When you think of Alberta, what comes to mind? Perhaps Banff and Jasper National Parks, free-roaming bison and grizzly bears, or maybe even nothing - since much of Alberta is, indeed, remote land that's densely wooded and unpopulated. However, that doesn't mean that this region of Canada doesn't have its own cuisine and, while a bit unusual, it's quite delicious in its own way. Alberta is known for many iconic dishes with some featuring international influence and others spawning from local culture and tradition, which is what makes it so dang wonderful.
Just as a cuisine would differ from region to region in any other country, Alberta's most popular dishes differ drastically from those which one would find in Montreal or another popular Canadian destination. From Alerbta's own brand of beef to its Vietnamese take on sandwiches and pension for Asian food, there's nothing not to love about all of the favorites in this part of Canada.
Bison were once one of the most popular animal species in the region and while their numbers have dwindled, it hasn't stopped bison meat from continuing to be something Alberta is known for. It's easy to mistake bison for beef similar to that of a cow, but it's very different and, if cooked correctly, can become even more tender. Bison takes about half the cooking time and is very lean with a high iron count. Low and slow cooking does this cut of meat tremendous justice so it can often be found in stews and braised with vegetables.
Alberta is home to a high Ukrainian population, according to Eat This Town, which explains why pierogies are so abundantly popular. They can be seen at many Ukrainian Church events but also on many local menus depending on where a visitor is eating. The great thing about eating pierogies in Alberta is that they're usually homemade and made in the traditional way, rather than the frozen pierogies (not that there's anything wrong with that) found at other dining establishments. There's a rich culture surrounding this dish and if you have the chance to try these potato-filled dumplings, do it!
It's not uncommon to hear of the U.S. Americanizing certain foods but ginger beef is something that was westernized by Calgary, specifically. Supposedly, the dish was created at a local inn named the Silver Inn back in the 1980s, and the dish has stuck around for some time now. In Calgary, Chinese food is a pretty big deal and ginger beef, in particular, is a dish that can be found around the city, not just in Chinese restaurants.
Interestingly enough, Alberta Beef doesn't necessarily come from cows that were raised in Alberta. Rather, this beef gets its name from being processed in Alberta, making it a signature dish from the moment it's turned into, well, steaks. The steaks themselves are always well-marbled and full of flavor and can be found throughout the region, most commonly at steakhouses where this cut is ordered specifically.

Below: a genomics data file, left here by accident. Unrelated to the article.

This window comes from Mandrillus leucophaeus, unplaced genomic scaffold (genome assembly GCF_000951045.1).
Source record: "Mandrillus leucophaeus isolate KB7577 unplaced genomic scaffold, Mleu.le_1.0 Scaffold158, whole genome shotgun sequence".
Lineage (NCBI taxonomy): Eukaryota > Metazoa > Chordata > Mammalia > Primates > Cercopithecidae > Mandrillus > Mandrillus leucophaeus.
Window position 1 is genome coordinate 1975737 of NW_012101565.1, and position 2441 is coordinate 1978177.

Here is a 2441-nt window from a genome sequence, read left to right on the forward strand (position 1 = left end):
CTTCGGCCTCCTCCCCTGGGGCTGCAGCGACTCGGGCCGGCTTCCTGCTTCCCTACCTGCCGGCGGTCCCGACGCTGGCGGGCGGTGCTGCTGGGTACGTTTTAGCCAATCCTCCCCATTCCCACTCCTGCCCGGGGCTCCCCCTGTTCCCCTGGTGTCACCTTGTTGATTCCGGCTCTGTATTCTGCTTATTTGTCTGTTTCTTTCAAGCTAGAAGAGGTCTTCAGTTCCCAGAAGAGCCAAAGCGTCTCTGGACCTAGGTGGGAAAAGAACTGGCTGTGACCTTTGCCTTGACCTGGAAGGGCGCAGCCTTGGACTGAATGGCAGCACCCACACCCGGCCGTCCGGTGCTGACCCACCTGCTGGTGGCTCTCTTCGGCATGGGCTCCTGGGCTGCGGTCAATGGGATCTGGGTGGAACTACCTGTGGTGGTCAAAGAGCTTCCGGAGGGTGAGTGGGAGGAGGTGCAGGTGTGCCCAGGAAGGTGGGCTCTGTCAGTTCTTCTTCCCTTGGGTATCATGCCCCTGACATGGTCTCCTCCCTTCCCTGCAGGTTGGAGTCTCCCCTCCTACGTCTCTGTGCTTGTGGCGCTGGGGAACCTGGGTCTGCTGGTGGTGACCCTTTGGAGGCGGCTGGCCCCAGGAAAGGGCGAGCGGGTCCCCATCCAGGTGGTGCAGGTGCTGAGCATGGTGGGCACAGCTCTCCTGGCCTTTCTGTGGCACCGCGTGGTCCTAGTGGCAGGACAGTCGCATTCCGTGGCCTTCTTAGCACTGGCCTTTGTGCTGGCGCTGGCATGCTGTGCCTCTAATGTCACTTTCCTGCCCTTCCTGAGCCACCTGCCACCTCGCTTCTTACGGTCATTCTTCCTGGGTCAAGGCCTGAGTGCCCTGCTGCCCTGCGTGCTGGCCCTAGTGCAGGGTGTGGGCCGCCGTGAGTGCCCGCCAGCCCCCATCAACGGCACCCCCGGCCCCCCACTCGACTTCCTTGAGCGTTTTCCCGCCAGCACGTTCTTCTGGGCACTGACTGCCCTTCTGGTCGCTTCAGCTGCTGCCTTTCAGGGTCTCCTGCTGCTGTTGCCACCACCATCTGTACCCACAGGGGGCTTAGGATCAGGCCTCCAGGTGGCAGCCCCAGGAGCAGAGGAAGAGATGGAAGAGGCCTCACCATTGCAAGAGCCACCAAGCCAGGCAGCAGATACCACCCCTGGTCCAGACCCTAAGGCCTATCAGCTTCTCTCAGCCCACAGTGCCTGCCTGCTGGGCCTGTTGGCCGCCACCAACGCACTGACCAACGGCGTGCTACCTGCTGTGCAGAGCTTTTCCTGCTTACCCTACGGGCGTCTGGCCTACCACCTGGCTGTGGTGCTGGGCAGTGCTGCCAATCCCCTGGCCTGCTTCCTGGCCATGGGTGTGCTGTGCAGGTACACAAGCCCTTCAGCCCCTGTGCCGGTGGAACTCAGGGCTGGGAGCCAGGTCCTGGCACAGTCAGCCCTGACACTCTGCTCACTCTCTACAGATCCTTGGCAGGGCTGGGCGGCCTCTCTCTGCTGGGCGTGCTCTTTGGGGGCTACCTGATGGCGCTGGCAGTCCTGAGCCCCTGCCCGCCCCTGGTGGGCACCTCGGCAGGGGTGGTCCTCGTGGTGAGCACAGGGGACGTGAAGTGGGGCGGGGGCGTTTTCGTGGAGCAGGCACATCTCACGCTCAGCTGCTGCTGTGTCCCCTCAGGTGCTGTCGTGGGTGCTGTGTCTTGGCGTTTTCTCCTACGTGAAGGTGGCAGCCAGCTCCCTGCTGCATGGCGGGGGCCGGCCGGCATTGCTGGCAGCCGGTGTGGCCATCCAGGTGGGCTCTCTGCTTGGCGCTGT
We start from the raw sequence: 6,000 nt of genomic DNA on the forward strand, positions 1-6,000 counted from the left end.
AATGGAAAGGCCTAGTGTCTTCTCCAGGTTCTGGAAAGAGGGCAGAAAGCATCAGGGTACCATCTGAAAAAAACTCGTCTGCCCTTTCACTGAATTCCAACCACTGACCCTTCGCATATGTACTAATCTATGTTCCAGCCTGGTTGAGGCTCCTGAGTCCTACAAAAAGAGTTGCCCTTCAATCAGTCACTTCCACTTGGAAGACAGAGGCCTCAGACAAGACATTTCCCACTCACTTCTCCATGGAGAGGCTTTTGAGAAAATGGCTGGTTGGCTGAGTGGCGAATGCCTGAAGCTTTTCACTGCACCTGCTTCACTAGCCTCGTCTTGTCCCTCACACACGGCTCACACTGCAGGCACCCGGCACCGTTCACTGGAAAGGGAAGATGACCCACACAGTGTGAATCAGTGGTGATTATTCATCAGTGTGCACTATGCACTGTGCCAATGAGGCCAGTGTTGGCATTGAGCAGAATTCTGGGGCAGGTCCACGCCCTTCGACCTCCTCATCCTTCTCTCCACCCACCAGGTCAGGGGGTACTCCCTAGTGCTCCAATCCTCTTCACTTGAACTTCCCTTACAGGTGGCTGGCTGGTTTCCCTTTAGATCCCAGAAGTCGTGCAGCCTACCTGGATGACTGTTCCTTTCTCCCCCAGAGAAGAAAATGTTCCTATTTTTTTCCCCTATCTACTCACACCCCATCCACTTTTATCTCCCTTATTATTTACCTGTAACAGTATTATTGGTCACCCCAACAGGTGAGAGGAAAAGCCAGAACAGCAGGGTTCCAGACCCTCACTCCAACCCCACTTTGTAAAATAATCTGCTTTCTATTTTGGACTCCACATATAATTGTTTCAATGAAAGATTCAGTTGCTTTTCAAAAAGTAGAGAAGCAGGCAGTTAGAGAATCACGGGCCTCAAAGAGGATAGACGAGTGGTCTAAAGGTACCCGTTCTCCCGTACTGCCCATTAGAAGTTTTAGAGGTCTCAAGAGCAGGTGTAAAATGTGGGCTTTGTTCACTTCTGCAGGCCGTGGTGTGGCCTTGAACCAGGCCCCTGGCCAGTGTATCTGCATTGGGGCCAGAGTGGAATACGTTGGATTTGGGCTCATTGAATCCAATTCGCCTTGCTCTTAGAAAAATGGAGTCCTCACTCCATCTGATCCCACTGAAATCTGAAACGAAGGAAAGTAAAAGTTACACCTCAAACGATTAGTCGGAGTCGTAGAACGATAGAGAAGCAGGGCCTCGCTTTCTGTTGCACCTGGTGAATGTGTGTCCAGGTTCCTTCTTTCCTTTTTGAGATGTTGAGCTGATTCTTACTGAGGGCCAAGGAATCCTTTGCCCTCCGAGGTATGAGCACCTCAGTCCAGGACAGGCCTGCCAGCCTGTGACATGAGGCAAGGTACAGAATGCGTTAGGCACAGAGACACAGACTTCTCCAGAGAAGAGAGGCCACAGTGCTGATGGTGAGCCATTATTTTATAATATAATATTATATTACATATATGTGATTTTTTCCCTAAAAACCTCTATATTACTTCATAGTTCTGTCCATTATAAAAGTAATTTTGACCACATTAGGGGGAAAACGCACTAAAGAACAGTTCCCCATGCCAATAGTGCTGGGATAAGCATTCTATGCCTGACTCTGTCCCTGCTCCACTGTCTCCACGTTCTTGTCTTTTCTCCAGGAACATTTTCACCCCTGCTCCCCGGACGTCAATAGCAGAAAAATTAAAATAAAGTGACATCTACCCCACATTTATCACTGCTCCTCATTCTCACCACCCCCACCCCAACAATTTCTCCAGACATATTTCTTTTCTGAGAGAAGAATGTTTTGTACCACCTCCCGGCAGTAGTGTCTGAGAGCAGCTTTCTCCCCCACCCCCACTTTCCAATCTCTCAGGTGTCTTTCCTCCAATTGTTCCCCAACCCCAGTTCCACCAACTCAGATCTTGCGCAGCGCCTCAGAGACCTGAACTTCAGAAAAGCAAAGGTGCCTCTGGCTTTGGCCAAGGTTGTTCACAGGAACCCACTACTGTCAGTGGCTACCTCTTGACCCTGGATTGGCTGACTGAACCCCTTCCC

Chawki El-Homeira, a Lebanese immigrant who came to Alberta in 1978, is the person responsible for bringing the donair to the region. Specifically, the Edmonton Donair is the pita wrap that's iconic in Alberta, featuring meat and fillings that are similar to the Greek gyro. These wraps can be found almost everywhere and are popular for lunch and dinner on the go, and, interestingly enough, donairs and their fillings differ between Canadian cities.
French colonialism is responsible for bringing Vietnamese cuisine to Alberta and the Vietnamese sub is a result of that. With all of the traditional ingredients of a Bahn Mi - patê, pickled vegetables, cilantro, and chilies - a Vietnamese sub is a tribute to the popular sandwich but is made with a submarine roll instead. Oftentimes it can be paired with Vietnamese-style meat such as marinated chicken or meatballs and is served with bubble tea on the side.
Talk about traditions! Since Alberta is, indeed, the sunniest location in the country, it's not surprising that it's also the largest producer of corn. Specifically, the corn comes from a town called Taber which is where the term 'Taber corn' came from. The corn agriculture is so great in the region that every year, an annual Taber Cornfest occurs, complete with roasted ears and local entertainment. Many companies have tried to get away with claiming that their corn is local, though - so if you're looking for Taber corn, specifically, it must be locally-certified first.